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the diary thing 
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10.17.01
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 doubt
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IF I COULD SPEAK ARABIC -- and my lack of talent for languages is the thing I most regret in my life -- I would be sending my resume to Al-Jazeera, the Qatar-based sattelite news station right now. "The Muslim CNN", they're calling it. I've taken to reading the Al-Ahram Weekly website -- the English-language digest of the Cairo newspaper -- hoping for some perspective to offset the thin, repetitious t.v. coverage and the threnody of bickering that has overwhelmed the op-ed pages, as ideologues from all over the political spectrum accuse each other of insufficient patriotism, of lack of foresight, of fascist leanings, of appeaser's tendencies. 

Al-Ahram is hardly an extremist paper. It's pro-Mubarak, which is to say pro-Sadat, and the fact that they even have an English-language edition means that they're far from Islamist in leaning. Most of the writers and editors working there know that, should the Islamist revolution succeed across the Muslim world, they'd be the first ones in jail, on a plane to the west, or hanging from a lamppost. Still, it's one of the few places where you can read simple, undefensive statements that explain the American foreign policy blunders that fed, clothed, armed and encouraged fundamentalist terrorism. It's also one of the few places that is willing to say the unsayable: The case against Usama bin Laden wouldn't stand up in a conventional court of law.

I'm not saying this because I think bin Laden innocent -- far from it. While I'm certain that the chain of intent for the Sept. 11th attacks leads back to him, it's also obvious that any attempt to decisively prosecute him for it, at least according to documentation released by Bush, is a mess of hearsay, inference, circumstantial evidence, and supposition that wouldn't stand up under a writ of habeas corpus. It's why I'm certain the American military would rather toss air-fuel bombs in every cave in the Hindu Kush rather than risk seeing bin Laden walk calmly into a Hague courtroom.

Simply, if we want to call this war a "crusade for justice", then we'd better do a good job of pleading our case as cop, prosecutor, judge and jury. And frankly, anyone who wants to assume all of those roles is putting themselves in a hopeless position from the start.

I DON'T HAVE A LOT OF HOPE when I look at the men in charge of the war. Too many key players -- Rumsfeld, Powell, Cheney -- go back as far as the Reagan or even Ford administrations. There wouldn't be much hope under a Democratic White House either; when you hear men like William Quandt (Mideast expert at the National Security Council under Carter) say that, even as the Shah fell, no one at the NSC, the CIA or in government knew much about the Islamist movement, you have to worry.

It's not just that powerful, supposedly intelligent men, were too complacent to realize that the Shah was mostly an illusion they were selling themselves. It's that, for years afterwards, they went on ignoring the implications of the Ayatollah's revolution, of the Intifadah, of Hussein's Iraq, of the mujahideen, of the BJP in India, of Hamas and Hezbollah and suicide bombers and hardline policy in Israel, intent on treating foreign policy like a game of Risk best played out of sight of American voters who, after all, only care about taxes.

I had a long talk with a friend the other day, a friend who tends to believe in what would uncharitably be called conspiracy theories. (Uncharitably because a belief in conspiracy tends to suggest a paranoid, even a simplemind, and my friend is a lot smarter than that.) He can draw the lines between any powerful figure in government, media or business, and draw lines running through the Council on Foreign Relations, the Fed, the Bilderberg Group or any number of shadowy organizations without once having to mention the Freemasons or the Illuminati. It's a remarkable exercise, requiring considerable amounts of reading a memory, but I don't buy it. As much as I believe that most of what's wrong with the world has to do with the decisions of these men, I don't think there's been a conspiracy. That would be nice -- comforting, even -- to think that some order can be counted upon, that enough power rests in enough hands to ensure that, though we might be deluding ourselves to think that our vote matters, someone somewhere will see it in our best interests to keep us fed, entertained, and working happily at the levers and gears of their machinery.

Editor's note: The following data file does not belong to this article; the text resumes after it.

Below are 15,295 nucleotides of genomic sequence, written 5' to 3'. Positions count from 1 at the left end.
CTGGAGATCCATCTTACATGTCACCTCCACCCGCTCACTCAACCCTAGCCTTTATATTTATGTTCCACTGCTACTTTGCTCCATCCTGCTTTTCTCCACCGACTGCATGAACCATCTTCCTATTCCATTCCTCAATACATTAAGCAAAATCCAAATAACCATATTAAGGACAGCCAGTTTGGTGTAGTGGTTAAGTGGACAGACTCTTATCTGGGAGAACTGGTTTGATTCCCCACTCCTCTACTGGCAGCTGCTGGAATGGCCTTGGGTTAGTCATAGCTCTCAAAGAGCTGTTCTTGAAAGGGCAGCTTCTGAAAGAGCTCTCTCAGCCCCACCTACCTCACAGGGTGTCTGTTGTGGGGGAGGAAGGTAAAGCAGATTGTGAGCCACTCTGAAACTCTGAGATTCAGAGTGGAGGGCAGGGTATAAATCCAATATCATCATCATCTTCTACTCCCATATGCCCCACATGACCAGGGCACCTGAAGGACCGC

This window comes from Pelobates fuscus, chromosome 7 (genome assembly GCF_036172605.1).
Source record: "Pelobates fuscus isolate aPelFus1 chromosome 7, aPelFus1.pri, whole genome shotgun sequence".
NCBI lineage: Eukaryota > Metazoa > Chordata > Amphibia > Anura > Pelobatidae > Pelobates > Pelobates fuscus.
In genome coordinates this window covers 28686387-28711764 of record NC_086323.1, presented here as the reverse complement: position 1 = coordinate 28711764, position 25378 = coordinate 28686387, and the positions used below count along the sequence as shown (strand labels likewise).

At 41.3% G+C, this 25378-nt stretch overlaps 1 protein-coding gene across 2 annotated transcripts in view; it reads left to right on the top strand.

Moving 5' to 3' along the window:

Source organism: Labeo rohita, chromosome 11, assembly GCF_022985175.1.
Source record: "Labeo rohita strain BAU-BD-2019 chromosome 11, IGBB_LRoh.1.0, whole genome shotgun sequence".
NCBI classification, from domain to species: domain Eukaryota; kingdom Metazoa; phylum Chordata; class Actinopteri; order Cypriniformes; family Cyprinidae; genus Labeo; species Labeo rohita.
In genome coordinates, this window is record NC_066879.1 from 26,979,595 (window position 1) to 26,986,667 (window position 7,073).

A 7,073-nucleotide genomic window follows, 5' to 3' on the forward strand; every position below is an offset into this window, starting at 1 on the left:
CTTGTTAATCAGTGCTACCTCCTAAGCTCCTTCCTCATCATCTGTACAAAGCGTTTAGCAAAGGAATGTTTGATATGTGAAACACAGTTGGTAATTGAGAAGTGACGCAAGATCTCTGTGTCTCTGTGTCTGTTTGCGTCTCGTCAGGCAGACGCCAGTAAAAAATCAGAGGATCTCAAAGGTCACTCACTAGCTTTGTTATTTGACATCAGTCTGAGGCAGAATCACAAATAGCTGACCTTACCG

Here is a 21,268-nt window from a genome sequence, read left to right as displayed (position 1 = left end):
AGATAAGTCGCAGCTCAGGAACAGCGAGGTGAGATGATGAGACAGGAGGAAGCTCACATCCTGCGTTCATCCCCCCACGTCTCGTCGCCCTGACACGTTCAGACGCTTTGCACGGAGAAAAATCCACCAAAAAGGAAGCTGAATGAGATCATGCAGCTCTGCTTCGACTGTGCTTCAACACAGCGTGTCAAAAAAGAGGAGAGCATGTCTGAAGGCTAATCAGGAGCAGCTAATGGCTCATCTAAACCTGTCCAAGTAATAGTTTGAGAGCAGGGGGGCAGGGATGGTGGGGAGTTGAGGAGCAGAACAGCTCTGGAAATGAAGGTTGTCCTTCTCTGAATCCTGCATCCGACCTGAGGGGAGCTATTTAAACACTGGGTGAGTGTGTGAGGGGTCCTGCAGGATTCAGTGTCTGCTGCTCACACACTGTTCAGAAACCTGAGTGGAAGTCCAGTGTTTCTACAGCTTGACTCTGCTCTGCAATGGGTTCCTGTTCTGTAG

But it isn't so. The simple formula of Ockham's Razor suggests -- to me, at least -- that witlessness, greed, shortsightedness, and plain old stupidity are more likely at the heart of every crisis, every anxious moment, in human history.

THERE'S SOMETHING RIDICULOUS about hearing a Pentagon spokesman state, a week or so into the campaign, that they have achieved "total air supremacy" over Afghanistan. Since, according to most estimates, the best the Taliban could field in the air was a half-dozen ill-maintained MiGs and some surplus Russian helicopters, I doubt if this was much of a feat. In any case, I doubt if the Taliban sent up a single one of those MiGs; winning the "war on terrorism", from their perspective, simply means remaining alive, on the ground, in caves, sending tapes to Al-Jazeera, taking journalists around to see blasted villages and bloodied children in filthy hospital beds. 

In any case, it's an absurd statement, made, I would guess, in the absence of anything else in the nature of concrete news. Since the U.S. forces apparently lost a drone aircraft within the first days of the war, it's to be assumed that there's still some sting left in the Stinger missiles so liberally handed out when the Afghanis were not-so-covert friends. As soon as the first A-10 Prowler or troop helicopter is lost when ground support missions are made, any claim of "total air supremacy" will seem pretty laughable. In any case, with Anthrax arriving in the mails as regularly as L.L. Bean catalogues, it seems like "total postal supremacy" is what's needed.

After the First World War, the notion of war as an economic battle became conventional wisdom. In an age of carpet bombing, blockades, and war industries competing like Coke and Pepsi with bombers, it was obvious that the side that could outproduce the other without defaulting on their debts and keep gas in their tanks would be the winner. I suppose Vietnam was the first sign that this theory was as obsolete as battleships. Still, no one learned the lesson, and today we're facing the reality that a country, popularly described as "already in the stone age", can win a war with one striving to make "Star Trek" a reality.